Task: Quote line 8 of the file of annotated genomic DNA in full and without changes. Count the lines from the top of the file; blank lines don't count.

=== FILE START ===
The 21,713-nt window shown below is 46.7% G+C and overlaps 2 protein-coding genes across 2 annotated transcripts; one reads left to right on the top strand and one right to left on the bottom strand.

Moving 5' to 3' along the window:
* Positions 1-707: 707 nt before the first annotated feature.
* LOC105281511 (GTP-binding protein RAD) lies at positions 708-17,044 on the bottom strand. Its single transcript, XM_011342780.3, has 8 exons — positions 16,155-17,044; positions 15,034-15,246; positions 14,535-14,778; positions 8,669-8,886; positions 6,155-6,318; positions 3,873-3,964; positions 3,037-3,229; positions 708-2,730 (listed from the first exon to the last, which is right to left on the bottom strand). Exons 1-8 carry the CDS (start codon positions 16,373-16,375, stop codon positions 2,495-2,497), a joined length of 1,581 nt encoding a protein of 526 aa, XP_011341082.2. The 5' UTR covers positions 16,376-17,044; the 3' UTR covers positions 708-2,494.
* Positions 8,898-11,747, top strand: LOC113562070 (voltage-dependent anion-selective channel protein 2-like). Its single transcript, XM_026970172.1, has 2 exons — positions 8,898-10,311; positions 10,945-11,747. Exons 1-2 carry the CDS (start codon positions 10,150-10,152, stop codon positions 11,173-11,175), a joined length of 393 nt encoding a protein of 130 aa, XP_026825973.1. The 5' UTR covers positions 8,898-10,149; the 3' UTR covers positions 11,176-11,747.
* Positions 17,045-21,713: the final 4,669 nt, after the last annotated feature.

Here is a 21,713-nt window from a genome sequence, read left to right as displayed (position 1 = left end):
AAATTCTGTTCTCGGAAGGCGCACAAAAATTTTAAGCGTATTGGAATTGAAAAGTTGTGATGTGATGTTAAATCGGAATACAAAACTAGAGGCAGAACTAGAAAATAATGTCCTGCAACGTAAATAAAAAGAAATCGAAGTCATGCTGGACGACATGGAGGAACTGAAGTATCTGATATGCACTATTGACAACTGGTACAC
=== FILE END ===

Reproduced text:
AAATTCTGTTCTCGGAAGGCGCACAAAAATTTTAAGCGTATTGGAATTGAAAAGTTGTGATGTGATGTTAAATCGGAATACAAAACTAGAGGCAGAACTAGAAAATAATGTCCTGCAACGTAAATAAAAAGAAATCGAAGTCATGCTGGACGACATGGAGGAACTGAAGTATCTGATATGCACTATTGACAACTGGTACAC